Ketubot, Chapter Four, Mishnah Three

 

Introduction

Deuteronomy 22:13-21 discusses a man who makes a virginity claim against his wife.  Verse 19 states that if he was found to be lying “They shall fine him a hundred shekels of silver and give it to the girl’s father; for the man has defamed a virgin in Israel.”  Verses 20-21 state that if the claim was found to be true, then the woman is stoned.  Verses 22-23 deal with a betrothed woman who commits adultery, who is also stoned.  From the phrase “a virgin in Israel”, our mishnah derives that the punishment of stoning is meted out in both of these cases only if the woman was a born Israelite.  If she was a convert, then she is punished by strangulation, as are other adulterers.

 

Mishnah Three

1)                     The daughter of a convert who converted together with her mother and then committed an act of fornication is subject to the penalty of strangulation.

a)                                 She is not [stoned] at the door of her father’s house nor [does her husband pay the] hundred sela’.  

2)                     If she was conceived in unholiness but her birth was in holiness she is subject to the penalty of stoning.

a)                                 She is not [stoned] at the door of her father’s house nor [does her husband pay the] hundred sela’.  

3)                     If she was both conceived and born in holiness she is regarded as a daughter of Israel in all respects.

4)                     A girl who has a father but no door of her father’s house; or a door of her father’s house but no father, is subject to the penalty of stoning—[the verse did not state] “the opening of her father’s house” (Deut. 22:21) except as a precept.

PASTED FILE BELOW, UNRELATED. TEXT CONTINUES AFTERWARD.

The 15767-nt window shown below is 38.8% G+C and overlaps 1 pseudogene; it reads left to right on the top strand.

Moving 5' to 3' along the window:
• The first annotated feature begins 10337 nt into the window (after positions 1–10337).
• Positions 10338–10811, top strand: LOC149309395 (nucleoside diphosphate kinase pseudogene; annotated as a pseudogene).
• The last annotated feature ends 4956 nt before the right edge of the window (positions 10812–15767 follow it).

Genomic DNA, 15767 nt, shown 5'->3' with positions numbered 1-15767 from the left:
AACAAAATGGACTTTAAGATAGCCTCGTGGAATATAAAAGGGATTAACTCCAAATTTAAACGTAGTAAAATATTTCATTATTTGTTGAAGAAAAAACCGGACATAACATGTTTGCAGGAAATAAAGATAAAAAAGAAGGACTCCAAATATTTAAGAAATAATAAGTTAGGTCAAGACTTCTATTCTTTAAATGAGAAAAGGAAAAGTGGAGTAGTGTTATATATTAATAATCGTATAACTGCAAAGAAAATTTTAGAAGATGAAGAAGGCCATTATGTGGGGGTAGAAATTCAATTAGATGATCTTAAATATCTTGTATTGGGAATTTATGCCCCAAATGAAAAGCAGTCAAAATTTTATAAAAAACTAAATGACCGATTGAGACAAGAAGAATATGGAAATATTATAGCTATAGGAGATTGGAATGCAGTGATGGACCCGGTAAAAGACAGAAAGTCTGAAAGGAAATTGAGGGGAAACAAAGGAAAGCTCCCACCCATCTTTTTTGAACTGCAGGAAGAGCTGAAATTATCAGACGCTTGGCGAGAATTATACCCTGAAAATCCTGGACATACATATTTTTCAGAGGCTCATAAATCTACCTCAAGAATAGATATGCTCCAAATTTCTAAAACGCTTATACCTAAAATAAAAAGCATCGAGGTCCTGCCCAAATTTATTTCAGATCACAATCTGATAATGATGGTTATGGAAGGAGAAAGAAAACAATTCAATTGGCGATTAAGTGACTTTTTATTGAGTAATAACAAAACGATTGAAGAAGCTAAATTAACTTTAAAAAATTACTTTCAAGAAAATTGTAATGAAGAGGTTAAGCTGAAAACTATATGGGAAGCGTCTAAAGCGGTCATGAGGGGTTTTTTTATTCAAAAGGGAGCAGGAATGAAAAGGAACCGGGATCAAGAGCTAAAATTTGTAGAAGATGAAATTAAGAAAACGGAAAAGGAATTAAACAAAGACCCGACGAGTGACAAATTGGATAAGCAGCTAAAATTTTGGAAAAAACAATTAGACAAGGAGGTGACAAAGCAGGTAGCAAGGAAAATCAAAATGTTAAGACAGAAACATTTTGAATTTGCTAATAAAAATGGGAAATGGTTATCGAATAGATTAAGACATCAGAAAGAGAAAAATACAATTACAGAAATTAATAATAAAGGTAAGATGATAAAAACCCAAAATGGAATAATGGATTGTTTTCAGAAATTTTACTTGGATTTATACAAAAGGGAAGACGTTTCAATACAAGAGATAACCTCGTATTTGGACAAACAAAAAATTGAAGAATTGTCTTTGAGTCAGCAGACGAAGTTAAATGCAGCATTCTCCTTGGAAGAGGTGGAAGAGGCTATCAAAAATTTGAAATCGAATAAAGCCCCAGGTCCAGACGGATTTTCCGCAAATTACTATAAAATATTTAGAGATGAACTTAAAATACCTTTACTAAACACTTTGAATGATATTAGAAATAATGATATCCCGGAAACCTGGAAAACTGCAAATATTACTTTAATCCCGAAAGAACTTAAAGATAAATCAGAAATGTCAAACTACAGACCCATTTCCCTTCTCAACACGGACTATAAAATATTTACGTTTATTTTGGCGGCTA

Explanation

The mishnah lists three types of women who have committed an act of fornication, i.e. adultery.  The first is a woman who has converted with her mother, the second is one whose mother converted between conception and birth, and third is one whose mother converted before conception.  Each woman/girl has slightly different consequences to her crime.

Section one: Since this girl is herself a convert she does not count as a “virgin of Israel”.  Therefore, if she commits adultery, she is punished by strangulation, the typical punishment for adultery.  Deuteronomy 22:21 states that if the charge of not being a virgin was true, “then the girl shall be brought out to the entrance of her father’s house, and the men of her town shall stone her to death.”  Since this girl was not a “virgin of Israel”, she is not brought out to the entrance to her father’s house.  If the husband’s claim against her was false he need not pay the 100 sela [=shekel] fine, for she was not a “virgin of Israel”.

Section two:  In this case the girl was conceived in unholiness, meaning her mother was not an Israelite when she was conceived.  However, the mother converted before the birth and therefore she was born “in holiness”.  In this case she is stoned if she commits adultery while a betrothed virgin.  However, she does not get taken out to the entrance of her father’s house nor is her husband fined 100 shekels if he made a false claim against her.  In other words she is in some ways treated like a full Israelite and in other ways she is not.

Section three:   Although this girl’s mother is a convert, she herself is considered a full Israelite. 

Section four:  This section teaches that if a girl has no father, or has a father but her father’s house doesn’t have a house with an entrance (for instance he is homeless), she is still liable to be stoned should she commit an act of fornication while betrothed.  When the Torah states that she shall be taken out to the entrance of her father’s house, the intention was not that if she didn’t have a father with a house with an entrance, that she would not receive the prescribed penalty. Rather the intention was that if she should commit such an act of fornication, she should be stoned at the entrance to her father’s house, if such a place exists.  In other words, its lack of existence does not impede upon the carrying out of the other elements to the passage in Deuteronomy. 

 

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